(ran S, W editions of CTI)
The City Council's Parks and Recreation Committee is now in charge of arriving at a long-range plan for maintenance and programs at the controversial $2.5-million recreation complex on 113th Street.
That decision was reached with little fanfare Tuesday night, despite the council's long, spirited discussion of the recreation center last week. At that meeting, two members said they thought it would be best to sell the property and cut the city's losses.
The 15-acre property at 9199 113th St. was purchased in two parts over the past two years. The city operates a variety of programs there, plus a summer camp for children.
More than a dozen residents came Tuesday night to show support for the recreation center's programs. Debbie Stump, armed with hundreds of supporting signatures, spoke for supporters of the complex.
"We think it's an even bigger waste of the taxpayer's money for our council members to waste time going backwards," she said. "Your time would be more wisely spent planning the future of our community and looking on the positive side of the rec center purchase."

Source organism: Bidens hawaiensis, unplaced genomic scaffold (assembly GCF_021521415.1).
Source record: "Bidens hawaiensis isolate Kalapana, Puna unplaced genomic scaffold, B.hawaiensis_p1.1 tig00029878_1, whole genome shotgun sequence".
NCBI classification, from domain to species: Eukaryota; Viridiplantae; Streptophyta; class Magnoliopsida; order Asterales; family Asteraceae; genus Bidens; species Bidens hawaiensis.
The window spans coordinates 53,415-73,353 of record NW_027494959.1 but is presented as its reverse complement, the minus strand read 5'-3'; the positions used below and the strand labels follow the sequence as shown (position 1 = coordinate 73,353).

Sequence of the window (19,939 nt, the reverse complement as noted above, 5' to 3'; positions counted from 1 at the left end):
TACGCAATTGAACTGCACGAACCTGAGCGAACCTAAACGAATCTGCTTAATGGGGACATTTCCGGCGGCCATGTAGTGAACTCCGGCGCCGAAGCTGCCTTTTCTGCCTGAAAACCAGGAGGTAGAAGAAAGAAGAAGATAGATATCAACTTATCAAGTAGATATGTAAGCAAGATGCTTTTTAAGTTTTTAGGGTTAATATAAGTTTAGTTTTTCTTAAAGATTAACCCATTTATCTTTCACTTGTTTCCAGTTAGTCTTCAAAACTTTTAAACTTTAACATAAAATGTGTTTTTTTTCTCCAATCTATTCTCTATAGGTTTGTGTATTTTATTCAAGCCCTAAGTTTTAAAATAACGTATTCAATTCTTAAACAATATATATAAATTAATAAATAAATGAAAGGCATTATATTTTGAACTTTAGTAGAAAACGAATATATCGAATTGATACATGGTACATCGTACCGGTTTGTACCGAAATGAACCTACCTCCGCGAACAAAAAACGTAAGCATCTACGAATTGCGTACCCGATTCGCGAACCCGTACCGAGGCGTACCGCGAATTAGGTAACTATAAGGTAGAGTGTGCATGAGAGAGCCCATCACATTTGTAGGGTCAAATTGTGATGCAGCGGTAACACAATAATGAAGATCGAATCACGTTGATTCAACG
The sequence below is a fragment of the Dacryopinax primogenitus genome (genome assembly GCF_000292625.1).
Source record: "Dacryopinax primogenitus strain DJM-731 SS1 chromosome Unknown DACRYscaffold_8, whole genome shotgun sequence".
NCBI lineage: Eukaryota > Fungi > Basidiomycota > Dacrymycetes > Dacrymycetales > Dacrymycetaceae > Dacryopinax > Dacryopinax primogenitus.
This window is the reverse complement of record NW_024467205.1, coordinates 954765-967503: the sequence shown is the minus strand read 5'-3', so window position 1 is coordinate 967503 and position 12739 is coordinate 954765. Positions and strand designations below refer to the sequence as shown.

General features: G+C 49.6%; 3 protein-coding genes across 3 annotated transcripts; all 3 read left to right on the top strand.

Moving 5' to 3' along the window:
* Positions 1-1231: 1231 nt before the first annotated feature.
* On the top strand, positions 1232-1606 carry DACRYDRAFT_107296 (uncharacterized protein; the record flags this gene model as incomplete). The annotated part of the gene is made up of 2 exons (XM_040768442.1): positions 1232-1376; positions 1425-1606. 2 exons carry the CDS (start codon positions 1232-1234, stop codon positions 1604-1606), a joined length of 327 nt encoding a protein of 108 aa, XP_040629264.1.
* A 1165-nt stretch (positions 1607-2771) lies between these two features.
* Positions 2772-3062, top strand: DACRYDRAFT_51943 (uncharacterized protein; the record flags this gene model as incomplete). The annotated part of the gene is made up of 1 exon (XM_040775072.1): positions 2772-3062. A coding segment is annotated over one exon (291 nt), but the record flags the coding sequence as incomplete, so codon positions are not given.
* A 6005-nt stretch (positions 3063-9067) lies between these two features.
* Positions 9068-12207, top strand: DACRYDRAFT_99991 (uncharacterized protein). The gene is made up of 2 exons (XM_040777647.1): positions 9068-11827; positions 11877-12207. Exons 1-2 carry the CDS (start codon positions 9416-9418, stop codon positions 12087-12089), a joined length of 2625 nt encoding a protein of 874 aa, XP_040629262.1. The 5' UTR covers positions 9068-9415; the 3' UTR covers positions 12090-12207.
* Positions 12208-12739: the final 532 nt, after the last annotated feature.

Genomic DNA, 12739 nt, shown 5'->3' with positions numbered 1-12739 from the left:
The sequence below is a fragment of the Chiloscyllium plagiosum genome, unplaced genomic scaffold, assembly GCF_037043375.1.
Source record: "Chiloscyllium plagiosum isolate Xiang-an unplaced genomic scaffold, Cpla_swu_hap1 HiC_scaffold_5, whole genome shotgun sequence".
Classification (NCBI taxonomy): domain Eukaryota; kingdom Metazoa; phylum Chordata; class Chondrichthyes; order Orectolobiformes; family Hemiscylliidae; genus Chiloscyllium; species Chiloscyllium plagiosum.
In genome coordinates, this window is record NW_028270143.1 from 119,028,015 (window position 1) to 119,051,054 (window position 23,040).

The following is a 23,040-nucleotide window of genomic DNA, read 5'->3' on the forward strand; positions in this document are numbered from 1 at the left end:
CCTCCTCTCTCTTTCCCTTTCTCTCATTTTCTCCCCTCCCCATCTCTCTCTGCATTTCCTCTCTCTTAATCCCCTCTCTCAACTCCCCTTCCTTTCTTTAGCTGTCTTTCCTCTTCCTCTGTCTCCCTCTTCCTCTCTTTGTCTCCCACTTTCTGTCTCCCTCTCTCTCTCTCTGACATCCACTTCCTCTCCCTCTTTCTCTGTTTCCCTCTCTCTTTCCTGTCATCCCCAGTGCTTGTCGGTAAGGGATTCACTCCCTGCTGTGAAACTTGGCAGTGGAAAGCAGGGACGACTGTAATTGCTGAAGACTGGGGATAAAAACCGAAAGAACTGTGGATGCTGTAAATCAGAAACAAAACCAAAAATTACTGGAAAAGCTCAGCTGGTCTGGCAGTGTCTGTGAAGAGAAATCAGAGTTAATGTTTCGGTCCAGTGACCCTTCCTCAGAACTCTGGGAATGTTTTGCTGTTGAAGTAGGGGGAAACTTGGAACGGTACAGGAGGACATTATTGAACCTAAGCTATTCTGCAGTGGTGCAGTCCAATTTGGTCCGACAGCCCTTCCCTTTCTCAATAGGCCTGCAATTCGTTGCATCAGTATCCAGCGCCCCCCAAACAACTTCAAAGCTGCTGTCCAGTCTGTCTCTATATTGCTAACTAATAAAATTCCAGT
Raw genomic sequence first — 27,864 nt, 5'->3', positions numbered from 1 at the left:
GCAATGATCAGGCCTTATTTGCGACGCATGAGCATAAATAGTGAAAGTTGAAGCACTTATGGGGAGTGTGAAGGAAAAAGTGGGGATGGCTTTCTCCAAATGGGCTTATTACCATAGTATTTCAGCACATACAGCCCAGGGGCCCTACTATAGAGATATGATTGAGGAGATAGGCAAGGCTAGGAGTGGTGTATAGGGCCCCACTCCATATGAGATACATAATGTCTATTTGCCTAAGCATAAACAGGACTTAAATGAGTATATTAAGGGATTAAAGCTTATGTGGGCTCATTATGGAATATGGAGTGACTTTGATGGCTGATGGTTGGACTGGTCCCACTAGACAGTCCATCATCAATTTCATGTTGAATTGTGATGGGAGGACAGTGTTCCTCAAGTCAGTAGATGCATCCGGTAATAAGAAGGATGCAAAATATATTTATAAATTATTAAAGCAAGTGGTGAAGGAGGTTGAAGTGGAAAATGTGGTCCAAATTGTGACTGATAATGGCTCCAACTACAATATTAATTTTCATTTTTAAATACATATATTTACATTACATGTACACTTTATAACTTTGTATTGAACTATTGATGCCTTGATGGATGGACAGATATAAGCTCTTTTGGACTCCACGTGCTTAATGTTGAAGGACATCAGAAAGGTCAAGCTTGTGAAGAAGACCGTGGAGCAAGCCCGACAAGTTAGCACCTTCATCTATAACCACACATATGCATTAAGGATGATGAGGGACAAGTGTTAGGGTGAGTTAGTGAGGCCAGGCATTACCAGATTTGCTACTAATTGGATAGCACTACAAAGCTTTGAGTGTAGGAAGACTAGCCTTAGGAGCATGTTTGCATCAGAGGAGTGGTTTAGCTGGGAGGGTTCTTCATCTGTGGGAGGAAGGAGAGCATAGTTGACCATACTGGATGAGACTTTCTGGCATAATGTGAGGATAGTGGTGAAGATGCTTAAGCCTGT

A majority of the council agreed that the complex should be kept. And Darrell DiGrazia, who had raised the issue of the sale, said Tuesday that he will back off calling for the sale after "seeing the impassioned plea of the people who want that building."
Questions about the condition of the building and about who knew details about the condition before the purchase have not been resolved, however.
Council member Ron Smith, who has been the chief dissenter with Mayor Holland Mangum on the property, said he will bring the subject up again when the mayor returns from vacation.
The mayor pushed for the purchase and negotiated the deal.
Stump took Smith to task in her comments, too, saying remarks he made last week about the mayor were uncalled for. A bickering council is an embarrassment to the city, she said, suggesting Smith publicly apologize to the mayor.
Smith said he probably won't apologize, but he won't press for more answers on the building's safety and condition until the mayor gets back because he doesn't want to seem to be "throwing rocks."
The Parks and Recreation Committee will meet Tuesday to discuss the complex.